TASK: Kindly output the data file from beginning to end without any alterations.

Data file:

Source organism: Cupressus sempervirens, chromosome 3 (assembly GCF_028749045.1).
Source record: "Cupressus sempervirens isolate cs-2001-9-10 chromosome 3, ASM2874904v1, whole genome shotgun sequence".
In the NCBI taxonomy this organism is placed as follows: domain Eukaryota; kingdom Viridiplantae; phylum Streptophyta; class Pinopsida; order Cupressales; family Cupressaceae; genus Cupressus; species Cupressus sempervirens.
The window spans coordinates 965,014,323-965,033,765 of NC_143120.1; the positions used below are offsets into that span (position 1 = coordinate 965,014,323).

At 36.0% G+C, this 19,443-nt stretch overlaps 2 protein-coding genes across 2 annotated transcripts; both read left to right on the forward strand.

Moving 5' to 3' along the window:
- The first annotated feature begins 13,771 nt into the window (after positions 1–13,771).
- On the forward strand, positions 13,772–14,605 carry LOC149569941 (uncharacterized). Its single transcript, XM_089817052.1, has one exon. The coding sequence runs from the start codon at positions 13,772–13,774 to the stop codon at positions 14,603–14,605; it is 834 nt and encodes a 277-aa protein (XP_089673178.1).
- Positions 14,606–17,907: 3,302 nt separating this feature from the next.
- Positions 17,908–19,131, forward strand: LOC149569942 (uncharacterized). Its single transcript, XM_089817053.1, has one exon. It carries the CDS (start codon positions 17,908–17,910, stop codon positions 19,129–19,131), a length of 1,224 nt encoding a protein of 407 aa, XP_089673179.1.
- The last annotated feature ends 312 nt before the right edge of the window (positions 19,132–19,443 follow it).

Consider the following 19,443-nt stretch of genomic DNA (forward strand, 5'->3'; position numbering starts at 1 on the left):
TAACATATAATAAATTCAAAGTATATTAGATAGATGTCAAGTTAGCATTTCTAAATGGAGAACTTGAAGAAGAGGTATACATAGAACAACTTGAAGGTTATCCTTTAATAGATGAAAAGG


Source organism: Cupressus sempervirens, chromosome 3 (assembly GCF_028749045.1).
Source record: "Cupressus sempervirens isolate cs-2001-9-10 chromosome 3, ASM2874904v1, whole genome shotgun sequence".
In the NCBI taxonomy this organism is placed as follows: domain Eukaryota; kingdom Viridiplantae; phylum Streptophyta; class Pinopsida; order Cupressales; family Cupressaceae; genus Cupressus; species Cupressus sempervirens.
The window spans coordinates 965,014,323-965,033,765 of NC_143120.1; the positions used below are offsets into that span (position 1 = coordinate 965,014,323).

At 36.0% G+C, this 19,443-nt stretch overlaps 2 protein-coding genes across 2 annotated transcripts; both read left to right on the forward strand.

Moving 5' to 3' along the window:
- The first annotated feature begins 13,771 nt into the window (after positions 1–13,771).
- On the forward strand, positions 13,772–14,605 carry LOC149569941 (uncharacterized). Its single transcript, XM_089817052.1, has one exon. The coding sequence runs from the start codon at positions 13,772–13,774 to the stop codon at positions 14,603–14,605; it is 834 nt and encodes a 277-aa protein (XP_089673178.1).
- Positions 14,606–17,907: 3,302 nt separating this feature from the next.
- Positions 17,908–19,131, forward strand: LOC149569942 (uncharacterized). Its single transcript, XM_089817053.1, has one exon. It carries the CDS (start codon positions 17,908–17,910, stop codon positions 19,129–19,131), a length of 1,224 nt encoding a protein of 407 aa, XP_089673179.1.
- The last annotated feature ends 312 nt before the right edge of the window (positions 19,132–19,443 follow it).

Consider the following 19,443-nt stretch of genomic DNA (forward strand, 5'->3'; position numbering starts at 1 on the left):
TAACATATAATAAATTCAAAGTATATTAGATAGATGTCAAGTTAGCATTTCTAAATGGAGAACTTGAAGAAGAGGTATACATAGAACAACTTGAAGGTTATCCTTTAATAGATGAAAAGG